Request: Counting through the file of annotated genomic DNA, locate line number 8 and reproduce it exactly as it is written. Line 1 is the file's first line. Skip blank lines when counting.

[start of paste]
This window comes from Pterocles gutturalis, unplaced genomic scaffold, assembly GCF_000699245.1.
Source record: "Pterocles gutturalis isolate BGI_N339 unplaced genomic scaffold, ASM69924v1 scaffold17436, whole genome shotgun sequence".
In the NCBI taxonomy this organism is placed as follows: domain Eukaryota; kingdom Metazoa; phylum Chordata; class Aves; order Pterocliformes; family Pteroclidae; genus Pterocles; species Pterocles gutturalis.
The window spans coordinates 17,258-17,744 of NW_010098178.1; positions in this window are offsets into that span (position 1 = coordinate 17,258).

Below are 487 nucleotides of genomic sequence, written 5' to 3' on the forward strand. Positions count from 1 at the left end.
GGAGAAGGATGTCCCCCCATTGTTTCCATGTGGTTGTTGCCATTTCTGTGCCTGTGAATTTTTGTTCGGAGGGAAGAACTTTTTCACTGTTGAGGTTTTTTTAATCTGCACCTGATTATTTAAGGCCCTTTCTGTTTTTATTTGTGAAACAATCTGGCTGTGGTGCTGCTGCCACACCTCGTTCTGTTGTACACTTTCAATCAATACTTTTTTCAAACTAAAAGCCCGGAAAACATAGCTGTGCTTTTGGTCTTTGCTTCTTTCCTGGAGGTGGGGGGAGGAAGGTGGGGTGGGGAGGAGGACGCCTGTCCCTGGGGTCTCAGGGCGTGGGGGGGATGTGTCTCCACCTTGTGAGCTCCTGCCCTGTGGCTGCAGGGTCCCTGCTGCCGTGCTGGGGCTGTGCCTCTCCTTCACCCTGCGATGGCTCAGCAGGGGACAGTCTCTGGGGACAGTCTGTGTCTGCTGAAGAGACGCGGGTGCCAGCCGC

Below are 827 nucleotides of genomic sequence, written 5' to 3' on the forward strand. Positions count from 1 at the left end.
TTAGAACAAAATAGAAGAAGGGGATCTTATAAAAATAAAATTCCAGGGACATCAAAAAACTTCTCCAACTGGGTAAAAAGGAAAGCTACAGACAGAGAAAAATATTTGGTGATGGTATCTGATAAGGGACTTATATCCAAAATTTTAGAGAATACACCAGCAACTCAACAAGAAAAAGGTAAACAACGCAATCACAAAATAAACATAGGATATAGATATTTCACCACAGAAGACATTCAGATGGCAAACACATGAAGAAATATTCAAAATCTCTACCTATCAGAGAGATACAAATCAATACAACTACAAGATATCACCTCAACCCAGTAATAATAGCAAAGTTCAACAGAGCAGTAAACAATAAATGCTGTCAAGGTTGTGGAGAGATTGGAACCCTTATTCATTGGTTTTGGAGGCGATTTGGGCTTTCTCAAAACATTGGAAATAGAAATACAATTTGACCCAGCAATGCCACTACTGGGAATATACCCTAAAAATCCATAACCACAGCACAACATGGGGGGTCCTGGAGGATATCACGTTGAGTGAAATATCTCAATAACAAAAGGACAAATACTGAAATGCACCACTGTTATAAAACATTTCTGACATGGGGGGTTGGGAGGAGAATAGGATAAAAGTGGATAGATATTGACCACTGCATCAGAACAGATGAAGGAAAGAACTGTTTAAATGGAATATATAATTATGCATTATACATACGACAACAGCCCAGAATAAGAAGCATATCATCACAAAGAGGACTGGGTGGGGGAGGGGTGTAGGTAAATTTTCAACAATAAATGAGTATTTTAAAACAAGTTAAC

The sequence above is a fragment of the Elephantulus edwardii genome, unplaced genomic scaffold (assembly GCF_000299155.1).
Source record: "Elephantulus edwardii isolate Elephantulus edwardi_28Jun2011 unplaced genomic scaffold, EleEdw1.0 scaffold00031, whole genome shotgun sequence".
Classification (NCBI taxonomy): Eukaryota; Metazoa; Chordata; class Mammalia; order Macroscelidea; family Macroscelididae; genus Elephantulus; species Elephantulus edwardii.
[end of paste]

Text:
TTAGAACAAAATAGAAGAAGGGGATCTTATAAAAATAAAATTCCAGGGACATCAAAAAACTTCTCCAACTGGGTAAAAAGGAAAGCTACAGACAGAGAAAAATATTTGGTGATGGTATCTGATAAGGGACTTATATCCAAAATTTTAGAGAATACACCAGCAACTCAACAAGAAAAAGGTAAACAACGCAATCACAAAATAAACATAGGATATAGATATTTCACCACAGAAGACATTCAGATGGCAAACACATGAAGAAATATTCAAAATCTCTACCTATCAGAGAGATACAAATCAATACAACTACAAGATATCACCTCAACCCAGTAATAATAGCAAAGTTCAACAGAGCAGTAAACAATAAATGCTGTCAAGGTTGTGGAGAGATTGGAACCCTTATTCATTGGTTTTGGAGGCGATTTGGGCTTTCTCAAAACATTGGAAATAGAAATACAATTTGACCCAGCAATGCCACTACTGGGAATATACCCTAAAAATCCATAACCACAGCACAACATGGGGGGTCCTGGAGGATATCACGTTGAGTGAAATATCTCAATAACAAAAGGACAAATACTGAAATGCACCACTGTTATAAAACATTTCTGACATGGGGGGTTGGGAGGAGAATAGGATAAAAGTGGATAGATATTGACCACTGCATCAGAACAGATGAAGGAAAGAACTGTTTAAATGGAATATATAATTATGCATTATACATACGACAACAGCCCAGAATAAGAAGCATATCATCACAAAGAGGACTGGGTGGGGGAGGGGTGTAGGTAAATTTTCAACAATAAATGAGTATTTTAAAACAAGTTAAC